Apr 19, 2010
"Everybody must die!"
Mmm, there's nothing quite like a Hammer film from the studio's prime- particularly their vampire movies. Particularly particularly their lesbian vampire movies: all flowy, diaphanous gowns, ruffled collars, misty graveyards, heaving bosoms, and fangs fangs fangs. In 1970, director Roy Ward Baker brought the world The Vampire Lovers, the first film in what would become known as The Karnstein Trilogy. As horror films moved into the age of grindhouse cinema, Hammer tried to keep up by upping the more salacious aspects of their films. Though it may seem rather tame by current standards (these kids today, I swear), The Vampire Lovers was daring in its portrayal of lesbian lust and bare breasts, providing some of the most explicit scenes in any English-language film for the time.
The Vampire Lovers is, as you might expect, based on J. Sheridan Le Fanu's novella Carmilla; sure, practically every lesbian vampire movie says it's based on Carmilla, but The Vampire Lovers keeps close to the source material.
There's not to the film much in terms of plot: the Karnsteins were a wicked wicked vampire family, and they've been wiped out, save Marcilla. Err, Mircalla. Make that Carmilla. At any rate, it's Ingrid fucking Pitt, and she likes pretty young things. With the help of her "Aunt", the mysterious Countess (Dawn Addams), Carmilla ends up staying with the families of these innocent lasses; inevitably, the girls become infatuated with Carmilla. As their infatuations grow, however, they become weaker and weaker. Before long, the girls are dead and Carmilla/Marcilla/Mircalla is long gone.
There are a few concepts at work that set The Vampire Lover apart from its fellow lesbian vampire flicks. First, there's that moniker, "lesbian vampire"- though that's the familiar term for the subgenre, it's actually quite rare when the vampire in question is actually a lesbian. For the sake of, perhaps, palatability with mainstream audiences, the women are often bisexual- particularly in films from decades ago. Pitt's Carmilla, however, strictly joneses for the ladies, a remarkably progressive idea in 1970. She fake-out seduces a few men with kisses, only to kill them quickly so they're out of her way...but she falls in love- and in bed- with the girls.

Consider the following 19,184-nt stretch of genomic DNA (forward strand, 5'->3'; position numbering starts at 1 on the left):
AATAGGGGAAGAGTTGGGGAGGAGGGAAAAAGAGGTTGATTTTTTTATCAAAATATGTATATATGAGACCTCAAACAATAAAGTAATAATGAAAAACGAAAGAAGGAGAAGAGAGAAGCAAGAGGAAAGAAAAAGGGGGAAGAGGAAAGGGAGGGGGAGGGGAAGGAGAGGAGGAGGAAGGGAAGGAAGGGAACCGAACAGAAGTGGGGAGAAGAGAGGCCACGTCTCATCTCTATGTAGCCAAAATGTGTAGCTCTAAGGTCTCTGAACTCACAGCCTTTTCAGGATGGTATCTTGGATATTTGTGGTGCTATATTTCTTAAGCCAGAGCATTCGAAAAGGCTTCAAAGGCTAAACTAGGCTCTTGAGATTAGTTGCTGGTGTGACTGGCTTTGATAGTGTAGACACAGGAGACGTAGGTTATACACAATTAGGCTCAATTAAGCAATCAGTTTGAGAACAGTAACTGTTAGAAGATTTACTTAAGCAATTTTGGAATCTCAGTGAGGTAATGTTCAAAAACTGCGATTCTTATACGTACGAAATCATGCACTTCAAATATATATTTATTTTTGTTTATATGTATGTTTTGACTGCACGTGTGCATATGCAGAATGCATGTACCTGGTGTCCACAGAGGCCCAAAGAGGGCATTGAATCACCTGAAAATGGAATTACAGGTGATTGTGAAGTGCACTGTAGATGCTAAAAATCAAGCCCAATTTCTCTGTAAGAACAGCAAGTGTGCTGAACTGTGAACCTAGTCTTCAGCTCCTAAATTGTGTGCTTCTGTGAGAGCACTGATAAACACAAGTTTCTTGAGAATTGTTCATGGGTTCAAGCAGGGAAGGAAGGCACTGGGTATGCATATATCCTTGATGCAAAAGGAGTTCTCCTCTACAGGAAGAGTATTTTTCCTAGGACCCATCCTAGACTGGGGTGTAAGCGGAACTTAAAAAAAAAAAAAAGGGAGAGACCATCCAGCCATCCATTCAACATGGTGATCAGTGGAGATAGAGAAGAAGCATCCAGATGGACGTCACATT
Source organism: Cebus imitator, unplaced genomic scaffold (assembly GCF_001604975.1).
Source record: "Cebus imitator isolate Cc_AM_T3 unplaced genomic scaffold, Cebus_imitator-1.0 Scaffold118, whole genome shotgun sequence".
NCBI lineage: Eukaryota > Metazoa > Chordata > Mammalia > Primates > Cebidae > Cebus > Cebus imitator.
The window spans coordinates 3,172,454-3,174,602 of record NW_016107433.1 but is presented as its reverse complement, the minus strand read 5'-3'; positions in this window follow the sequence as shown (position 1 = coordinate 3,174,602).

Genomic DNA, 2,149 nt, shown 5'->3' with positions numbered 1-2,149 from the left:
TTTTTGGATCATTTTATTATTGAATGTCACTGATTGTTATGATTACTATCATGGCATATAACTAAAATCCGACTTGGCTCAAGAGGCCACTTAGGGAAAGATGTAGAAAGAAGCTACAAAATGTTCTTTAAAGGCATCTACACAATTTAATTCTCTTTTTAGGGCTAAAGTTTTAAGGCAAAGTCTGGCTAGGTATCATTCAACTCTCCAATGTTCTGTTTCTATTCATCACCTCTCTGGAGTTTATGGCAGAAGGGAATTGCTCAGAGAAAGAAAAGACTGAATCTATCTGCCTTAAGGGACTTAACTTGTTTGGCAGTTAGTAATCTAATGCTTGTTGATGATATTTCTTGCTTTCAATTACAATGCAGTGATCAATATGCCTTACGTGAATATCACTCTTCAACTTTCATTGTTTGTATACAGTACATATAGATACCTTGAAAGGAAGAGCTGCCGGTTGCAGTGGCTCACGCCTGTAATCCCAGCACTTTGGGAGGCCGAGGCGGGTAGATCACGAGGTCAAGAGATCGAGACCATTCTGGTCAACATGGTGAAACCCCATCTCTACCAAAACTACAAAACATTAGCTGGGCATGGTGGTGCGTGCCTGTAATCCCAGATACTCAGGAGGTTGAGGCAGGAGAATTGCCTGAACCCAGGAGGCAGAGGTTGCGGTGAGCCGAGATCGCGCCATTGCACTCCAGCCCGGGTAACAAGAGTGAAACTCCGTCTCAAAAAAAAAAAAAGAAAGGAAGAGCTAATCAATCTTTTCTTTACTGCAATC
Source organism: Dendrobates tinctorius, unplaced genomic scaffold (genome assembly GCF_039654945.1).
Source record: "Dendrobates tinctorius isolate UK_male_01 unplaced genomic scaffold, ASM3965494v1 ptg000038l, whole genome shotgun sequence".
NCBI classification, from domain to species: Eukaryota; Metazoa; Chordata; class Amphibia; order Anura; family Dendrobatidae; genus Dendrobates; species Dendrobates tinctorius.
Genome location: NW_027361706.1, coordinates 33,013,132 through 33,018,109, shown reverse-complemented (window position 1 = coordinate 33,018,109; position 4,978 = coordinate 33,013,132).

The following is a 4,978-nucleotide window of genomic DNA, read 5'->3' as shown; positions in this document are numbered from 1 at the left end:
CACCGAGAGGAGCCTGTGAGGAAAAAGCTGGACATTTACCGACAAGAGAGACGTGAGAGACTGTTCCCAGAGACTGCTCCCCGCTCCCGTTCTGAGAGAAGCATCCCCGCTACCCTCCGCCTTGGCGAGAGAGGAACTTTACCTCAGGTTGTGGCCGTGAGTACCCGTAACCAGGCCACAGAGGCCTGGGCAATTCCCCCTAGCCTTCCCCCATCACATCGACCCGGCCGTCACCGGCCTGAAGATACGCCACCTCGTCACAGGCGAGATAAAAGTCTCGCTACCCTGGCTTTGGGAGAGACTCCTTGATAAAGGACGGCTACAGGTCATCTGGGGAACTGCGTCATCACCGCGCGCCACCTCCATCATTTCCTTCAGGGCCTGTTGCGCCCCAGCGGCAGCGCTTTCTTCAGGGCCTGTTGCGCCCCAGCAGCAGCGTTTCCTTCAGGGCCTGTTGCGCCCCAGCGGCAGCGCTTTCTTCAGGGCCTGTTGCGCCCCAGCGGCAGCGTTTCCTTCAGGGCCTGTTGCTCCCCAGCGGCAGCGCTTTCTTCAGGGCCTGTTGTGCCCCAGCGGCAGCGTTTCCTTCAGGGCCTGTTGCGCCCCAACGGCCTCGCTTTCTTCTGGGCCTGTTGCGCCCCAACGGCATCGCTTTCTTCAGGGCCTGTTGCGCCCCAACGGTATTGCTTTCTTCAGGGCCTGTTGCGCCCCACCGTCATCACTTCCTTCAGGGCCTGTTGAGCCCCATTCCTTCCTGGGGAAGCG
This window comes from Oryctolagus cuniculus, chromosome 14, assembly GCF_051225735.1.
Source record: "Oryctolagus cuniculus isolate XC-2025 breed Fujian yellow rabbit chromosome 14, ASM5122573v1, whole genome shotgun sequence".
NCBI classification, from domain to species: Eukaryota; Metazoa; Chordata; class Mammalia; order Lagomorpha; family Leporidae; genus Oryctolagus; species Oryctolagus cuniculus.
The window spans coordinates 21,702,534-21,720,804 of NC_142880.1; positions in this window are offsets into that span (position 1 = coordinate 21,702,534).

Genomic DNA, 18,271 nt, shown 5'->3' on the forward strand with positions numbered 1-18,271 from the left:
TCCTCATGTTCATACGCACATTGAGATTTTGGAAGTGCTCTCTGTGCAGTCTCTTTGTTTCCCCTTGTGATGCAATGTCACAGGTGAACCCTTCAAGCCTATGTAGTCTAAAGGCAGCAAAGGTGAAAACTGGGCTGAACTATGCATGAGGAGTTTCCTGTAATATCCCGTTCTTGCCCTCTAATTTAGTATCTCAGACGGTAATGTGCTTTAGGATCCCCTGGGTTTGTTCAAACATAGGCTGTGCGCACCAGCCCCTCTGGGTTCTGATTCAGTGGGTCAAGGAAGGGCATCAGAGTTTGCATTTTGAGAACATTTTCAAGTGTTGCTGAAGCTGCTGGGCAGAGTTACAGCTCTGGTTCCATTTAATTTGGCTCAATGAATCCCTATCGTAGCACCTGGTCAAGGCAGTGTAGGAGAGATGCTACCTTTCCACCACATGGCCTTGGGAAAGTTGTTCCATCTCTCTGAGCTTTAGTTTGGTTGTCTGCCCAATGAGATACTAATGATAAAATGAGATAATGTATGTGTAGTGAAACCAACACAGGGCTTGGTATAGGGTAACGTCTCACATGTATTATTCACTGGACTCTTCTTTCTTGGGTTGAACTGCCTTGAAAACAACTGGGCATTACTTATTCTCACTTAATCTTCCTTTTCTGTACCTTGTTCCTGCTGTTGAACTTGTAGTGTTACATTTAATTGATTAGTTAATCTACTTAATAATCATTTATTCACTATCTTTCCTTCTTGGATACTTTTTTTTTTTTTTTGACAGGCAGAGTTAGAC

Yes, Carmilla falls in love! There are more than a few unexplained concepts at work in The Vampire Lovers (for example, who the hell is the laughing vampire on horseback?), but Carmilla's motivations are clear: when she falls for a lady, she wants to be with her forever. Unfortunately, she's one of the undead and therefore destroys the very things she loves when she gives in to her primal urges. She slowly drains the life from her beloved until they've passed and she's forced to find a new family and a new victim. Silly Carmilla, a happily-ever-after is rare for the cinematic lesbian- and it's never in the cards for a lesbian vampire. Sad, sad. She just wants love! She can't help it that she gets bite-crazy.
As this is a Hammer Studios vampire film, you'd be right to expect that the bloodsucker's reign of terror is brought to an end by Peter Cushing. Here, he's no Van Helsing, though- he's General von Spielsdorf, and he seeks to avenge his daughter Laura, who died after falling under "Marcilla"'s spell (and teeth).
There's far more romance than horror at work in The Vampire Lovers, and that's just fine- again, this is primo Hammer output, more old country vampire vibe than anything else. Mind you, I dig that sort of thing, movies that feature superstitious villagers clutching bouquets of garlic flowers and making the sign of the cross. Still, Roy Ward Baker knows how to squeeze every drop of atmosphere out of the lush country settings, and he doesn't skimp on the fang-baring. Or the breast-baring, if that matters to you. One of my favorite shots in the film is this, which is oh-so-very Nosferatu.
You know, even if I wanted to become a lesbian vampire later in life (or...unlife or afterlife or whatever), Carmilla/Mircalla/Marcilla has taught me that I'd need a better name than "Stacie". First of all, it's not very old world seductive. Second, how many alias anagrams can I get out of that? Cietas? Tascie? No right-minded young lass or kind-hearted Generals would fall for those!